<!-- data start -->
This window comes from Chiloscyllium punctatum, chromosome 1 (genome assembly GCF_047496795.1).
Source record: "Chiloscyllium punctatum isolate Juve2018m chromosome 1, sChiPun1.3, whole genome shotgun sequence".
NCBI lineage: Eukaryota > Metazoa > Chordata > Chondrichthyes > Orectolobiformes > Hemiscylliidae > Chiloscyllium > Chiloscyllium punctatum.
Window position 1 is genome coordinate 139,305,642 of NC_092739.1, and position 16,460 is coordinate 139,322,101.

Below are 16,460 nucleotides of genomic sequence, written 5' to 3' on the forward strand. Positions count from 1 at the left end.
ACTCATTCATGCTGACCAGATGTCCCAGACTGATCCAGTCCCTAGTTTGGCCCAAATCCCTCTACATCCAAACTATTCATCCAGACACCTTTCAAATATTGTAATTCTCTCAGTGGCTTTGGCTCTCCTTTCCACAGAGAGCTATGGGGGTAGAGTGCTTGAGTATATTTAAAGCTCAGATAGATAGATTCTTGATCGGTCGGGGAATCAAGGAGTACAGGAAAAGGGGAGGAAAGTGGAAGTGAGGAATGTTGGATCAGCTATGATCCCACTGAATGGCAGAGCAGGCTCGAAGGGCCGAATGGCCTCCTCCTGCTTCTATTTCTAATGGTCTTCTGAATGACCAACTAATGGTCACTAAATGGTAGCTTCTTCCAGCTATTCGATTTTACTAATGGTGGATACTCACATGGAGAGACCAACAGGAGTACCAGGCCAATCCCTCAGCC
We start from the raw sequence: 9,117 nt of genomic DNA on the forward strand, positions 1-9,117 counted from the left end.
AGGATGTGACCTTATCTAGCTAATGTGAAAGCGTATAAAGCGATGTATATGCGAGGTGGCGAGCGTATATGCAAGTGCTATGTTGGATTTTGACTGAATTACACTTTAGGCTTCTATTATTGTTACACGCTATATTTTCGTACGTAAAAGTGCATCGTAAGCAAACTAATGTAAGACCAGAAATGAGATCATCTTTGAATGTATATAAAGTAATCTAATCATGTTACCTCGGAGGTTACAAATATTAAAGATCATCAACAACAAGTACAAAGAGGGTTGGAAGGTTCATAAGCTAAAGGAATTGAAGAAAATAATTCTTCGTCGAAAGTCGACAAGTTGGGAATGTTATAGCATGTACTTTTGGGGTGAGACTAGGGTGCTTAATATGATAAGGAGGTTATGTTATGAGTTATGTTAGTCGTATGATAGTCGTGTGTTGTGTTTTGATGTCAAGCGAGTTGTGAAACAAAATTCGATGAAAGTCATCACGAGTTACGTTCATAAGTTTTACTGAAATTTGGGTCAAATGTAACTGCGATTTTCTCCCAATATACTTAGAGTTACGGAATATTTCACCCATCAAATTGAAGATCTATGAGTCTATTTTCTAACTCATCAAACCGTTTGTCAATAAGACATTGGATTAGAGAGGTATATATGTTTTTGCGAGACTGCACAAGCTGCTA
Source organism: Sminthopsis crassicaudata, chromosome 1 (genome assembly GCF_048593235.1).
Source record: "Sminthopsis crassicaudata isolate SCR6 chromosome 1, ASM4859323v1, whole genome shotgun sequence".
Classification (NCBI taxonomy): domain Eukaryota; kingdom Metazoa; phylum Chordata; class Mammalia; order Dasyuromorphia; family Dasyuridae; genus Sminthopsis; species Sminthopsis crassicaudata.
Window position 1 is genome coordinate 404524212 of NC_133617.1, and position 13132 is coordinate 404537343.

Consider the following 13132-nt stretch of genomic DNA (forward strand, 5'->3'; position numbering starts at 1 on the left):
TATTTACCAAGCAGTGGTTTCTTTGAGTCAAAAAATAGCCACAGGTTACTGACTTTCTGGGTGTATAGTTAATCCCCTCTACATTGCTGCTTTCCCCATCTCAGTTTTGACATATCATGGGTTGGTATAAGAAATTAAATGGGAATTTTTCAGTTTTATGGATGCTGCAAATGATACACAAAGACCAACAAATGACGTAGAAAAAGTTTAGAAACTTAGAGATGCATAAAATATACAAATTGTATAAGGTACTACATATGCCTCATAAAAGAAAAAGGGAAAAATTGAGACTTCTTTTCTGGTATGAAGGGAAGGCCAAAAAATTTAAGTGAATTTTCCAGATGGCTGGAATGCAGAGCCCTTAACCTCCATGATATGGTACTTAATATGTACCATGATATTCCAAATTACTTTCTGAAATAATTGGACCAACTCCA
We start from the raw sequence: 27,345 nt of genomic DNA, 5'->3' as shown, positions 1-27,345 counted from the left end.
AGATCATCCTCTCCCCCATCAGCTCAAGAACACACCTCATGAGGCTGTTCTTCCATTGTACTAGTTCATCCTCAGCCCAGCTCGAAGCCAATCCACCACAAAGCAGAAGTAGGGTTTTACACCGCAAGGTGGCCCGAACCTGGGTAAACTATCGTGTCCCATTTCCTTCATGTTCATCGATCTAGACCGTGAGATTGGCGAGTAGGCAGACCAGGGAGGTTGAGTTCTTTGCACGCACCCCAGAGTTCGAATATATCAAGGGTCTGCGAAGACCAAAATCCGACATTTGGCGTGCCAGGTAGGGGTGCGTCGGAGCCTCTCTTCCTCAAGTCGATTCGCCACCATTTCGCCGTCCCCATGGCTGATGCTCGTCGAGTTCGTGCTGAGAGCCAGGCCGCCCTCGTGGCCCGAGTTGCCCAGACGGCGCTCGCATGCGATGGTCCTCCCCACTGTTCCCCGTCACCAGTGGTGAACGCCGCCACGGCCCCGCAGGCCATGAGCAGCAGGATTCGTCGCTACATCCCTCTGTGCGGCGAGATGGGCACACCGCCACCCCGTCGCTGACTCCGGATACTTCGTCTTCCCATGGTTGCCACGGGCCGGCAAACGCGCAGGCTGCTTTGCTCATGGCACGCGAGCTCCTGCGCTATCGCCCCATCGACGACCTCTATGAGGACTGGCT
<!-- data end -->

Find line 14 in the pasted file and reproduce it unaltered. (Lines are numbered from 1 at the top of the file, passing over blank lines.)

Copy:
TATTTACCAAGCAGTGGTTTCTTTGAGTCAAAAAATAGCCACAGGTTACTGACTTTCTGGGTGTATAGTTAATCCCCTCTACATTGCTGCTTTCCCCATCTCAGTTTTGACATATCATGGGTTGGTATAAGAAATTAAATGGGAATTTTTCAGTTTTATGGATGCTGCAAATGATACACAAAGACCAACAAATGACGTAGAAAAAGTTTAGAAACTTAGAGATGCATAAAATATACAAATTGTATAAGGTACTACATATGCCTCATAAAAGAAAAAGGGAAAAATTGAGACTTCTTTTCTGGTATGAAGGGAAGGCCAAAAAATTTAAGTGAATTTTCCAGATGGCTGGAATGCAGAGCCCTTAACCTCCATGATATGGTACTTAATATGTACCATGATATTCCAAATTACTTTCTGAAATAATTGGACCAACTCCA